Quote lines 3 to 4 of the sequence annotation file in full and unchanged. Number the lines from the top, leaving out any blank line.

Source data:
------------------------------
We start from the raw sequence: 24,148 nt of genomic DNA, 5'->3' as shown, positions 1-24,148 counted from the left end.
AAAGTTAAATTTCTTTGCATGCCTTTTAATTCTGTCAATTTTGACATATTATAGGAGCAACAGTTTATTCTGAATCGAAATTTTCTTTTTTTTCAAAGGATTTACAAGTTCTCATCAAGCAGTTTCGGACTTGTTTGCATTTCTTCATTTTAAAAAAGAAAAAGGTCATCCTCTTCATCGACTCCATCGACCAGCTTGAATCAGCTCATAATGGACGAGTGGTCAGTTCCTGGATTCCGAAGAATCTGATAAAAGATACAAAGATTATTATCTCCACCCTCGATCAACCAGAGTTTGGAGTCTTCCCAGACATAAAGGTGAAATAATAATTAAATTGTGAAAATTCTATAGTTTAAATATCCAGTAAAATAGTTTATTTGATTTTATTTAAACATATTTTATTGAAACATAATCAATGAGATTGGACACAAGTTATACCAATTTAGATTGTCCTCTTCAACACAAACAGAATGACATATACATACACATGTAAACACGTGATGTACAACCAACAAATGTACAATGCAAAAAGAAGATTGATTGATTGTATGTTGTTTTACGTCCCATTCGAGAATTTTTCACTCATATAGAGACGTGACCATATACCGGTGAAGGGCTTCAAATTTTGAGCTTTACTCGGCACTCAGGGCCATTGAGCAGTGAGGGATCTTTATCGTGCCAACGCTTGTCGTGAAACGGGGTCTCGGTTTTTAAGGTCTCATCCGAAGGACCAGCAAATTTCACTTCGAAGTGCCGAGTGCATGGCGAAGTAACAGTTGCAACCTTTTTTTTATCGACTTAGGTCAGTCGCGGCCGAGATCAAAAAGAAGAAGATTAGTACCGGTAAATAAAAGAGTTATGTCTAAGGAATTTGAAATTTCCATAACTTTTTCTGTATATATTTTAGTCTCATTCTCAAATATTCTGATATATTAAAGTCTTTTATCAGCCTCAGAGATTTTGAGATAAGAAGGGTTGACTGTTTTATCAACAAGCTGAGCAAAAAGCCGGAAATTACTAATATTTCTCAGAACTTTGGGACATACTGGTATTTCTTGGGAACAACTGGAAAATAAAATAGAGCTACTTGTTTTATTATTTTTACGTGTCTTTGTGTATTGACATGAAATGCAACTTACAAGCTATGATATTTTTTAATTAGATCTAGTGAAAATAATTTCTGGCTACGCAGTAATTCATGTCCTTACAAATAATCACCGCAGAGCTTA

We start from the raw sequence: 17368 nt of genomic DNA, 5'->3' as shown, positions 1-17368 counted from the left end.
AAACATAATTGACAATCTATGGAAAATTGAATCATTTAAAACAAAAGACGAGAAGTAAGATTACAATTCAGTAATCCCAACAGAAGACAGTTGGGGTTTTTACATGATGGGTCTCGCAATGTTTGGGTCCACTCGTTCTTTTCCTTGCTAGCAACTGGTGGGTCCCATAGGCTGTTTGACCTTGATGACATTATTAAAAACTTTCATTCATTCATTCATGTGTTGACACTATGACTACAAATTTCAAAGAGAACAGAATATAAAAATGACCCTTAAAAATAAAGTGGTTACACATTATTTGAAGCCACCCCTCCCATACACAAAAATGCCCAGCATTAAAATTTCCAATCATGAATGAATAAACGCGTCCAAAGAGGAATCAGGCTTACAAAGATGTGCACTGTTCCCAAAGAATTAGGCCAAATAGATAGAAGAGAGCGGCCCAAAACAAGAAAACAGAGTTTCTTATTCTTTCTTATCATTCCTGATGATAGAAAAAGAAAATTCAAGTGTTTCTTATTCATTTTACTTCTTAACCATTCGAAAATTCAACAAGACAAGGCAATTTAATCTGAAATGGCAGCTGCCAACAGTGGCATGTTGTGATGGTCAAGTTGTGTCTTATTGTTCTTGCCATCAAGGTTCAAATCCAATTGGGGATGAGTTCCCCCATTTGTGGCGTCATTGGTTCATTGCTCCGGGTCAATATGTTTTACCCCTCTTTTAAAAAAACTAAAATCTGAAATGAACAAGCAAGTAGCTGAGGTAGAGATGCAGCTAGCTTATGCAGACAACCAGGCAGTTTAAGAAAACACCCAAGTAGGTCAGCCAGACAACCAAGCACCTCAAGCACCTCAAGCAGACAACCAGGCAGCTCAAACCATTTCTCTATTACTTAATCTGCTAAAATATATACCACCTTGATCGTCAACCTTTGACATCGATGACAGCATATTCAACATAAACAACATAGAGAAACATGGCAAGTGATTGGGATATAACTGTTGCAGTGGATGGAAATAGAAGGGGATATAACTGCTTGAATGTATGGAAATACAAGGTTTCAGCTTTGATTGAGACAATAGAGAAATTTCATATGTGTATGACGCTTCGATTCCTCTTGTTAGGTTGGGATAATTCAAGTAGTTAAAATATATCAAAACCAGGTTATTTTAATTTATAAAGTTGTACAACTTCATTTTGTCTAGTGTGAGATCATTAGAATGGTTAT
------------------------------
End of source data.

We start from the raw sequence: 17368 nt of genomic DNA, 5'->3' as shown, positions 1-17368 counted from the left end.
AAACATAATTGACAATCTATGGAAAATTGAATCATTTAAAACAAAAGACGAGAAGTAAGATTACAATTCAGTAATCCCAACAGAAGACAGTTGGGGTTTTTACATGATGGGTCTCGCAATGTTTGGGTCCACTCGTTCTTTTCCTTGCTAGCAACTGGTGGGTCCCATAGGCTGTTTGACCTTGATGACATTATTAAAAACTTTCATTCATTCATTCATGTGTTGACACTATGACTACAAATTTCAAAGAGAACAGAATATAAAAATGACCCTTAAAAATAAAGTGGTTACACATTATTTGAAGCCACCCCTCCCATACACAAAAATGCCCAGCATTAAAATTTCCAATCATGAATGAATAAACGCGTCCAAAGAGGAATCAGGCTTACAAAGATGTGCACTGTTCCCAAAGAATTAGGCCAAATAGATAGAAGAGAGCGGCCCAAAACAAGAAAACAGAGTTTCTTATTCTTTCTTATCATTCCTGATGATAGAAAAAGAAAATTCAAGTGTTTCTTATTCATTTTACTTCTTAACCATTCGAAAATTCAACAAGACAAGGCAATTTAATCTGAAATGGCAGCTGCCAACAGTGGCATGTTGTGATGGTCAAGTTGTGTCTTATTGTTCTTGCCATCAAGGTTCAAATCCAATTGGGGATGAGTTCCCCCATTTGTGGCGTCATTGGTTCATTGCTCCGGGTCAATATGTTTTACCCCTCTTTTAAAAAAACTAAAATCTGAAATGAACAAGCAAGTAGCTGAGGTAGAGATGCAGCTAGCTTATGCAGACAACCAGGCAGTTTAAGAAAACACCCAAGTAGGTCAGCCAGACAACCAAGCACCTCAAGCACCTCAAGCAGACAACCAGGCAGCTCAAACCATTTCTCTATTACTTAATCTGCTAAAATATATACCACCTTGATCGTCAACCTTTGACATCGATGACAGCATATTCAACATAAACAACATAGAGAAACATGGCAAGTGATTGGGATATAACTGTTGCAGTGGATGGAAATAGAAGGGGATATAACTGCTTGAATGTATGGAAATACAAGGTTTCAGCTTTGATTGAGACAATAGAGAAATTTCATATGTGTATGACGCTTCGATTCCTCTTGTTAGGTTGGGATAATTCAAGTAGTTAAAATATATCAAAACCAGGTTATTTTAATTTATAAAGTTGTACAACTTCATTTTGTCTAGTGTGAGATCATTAGAATGGTTAT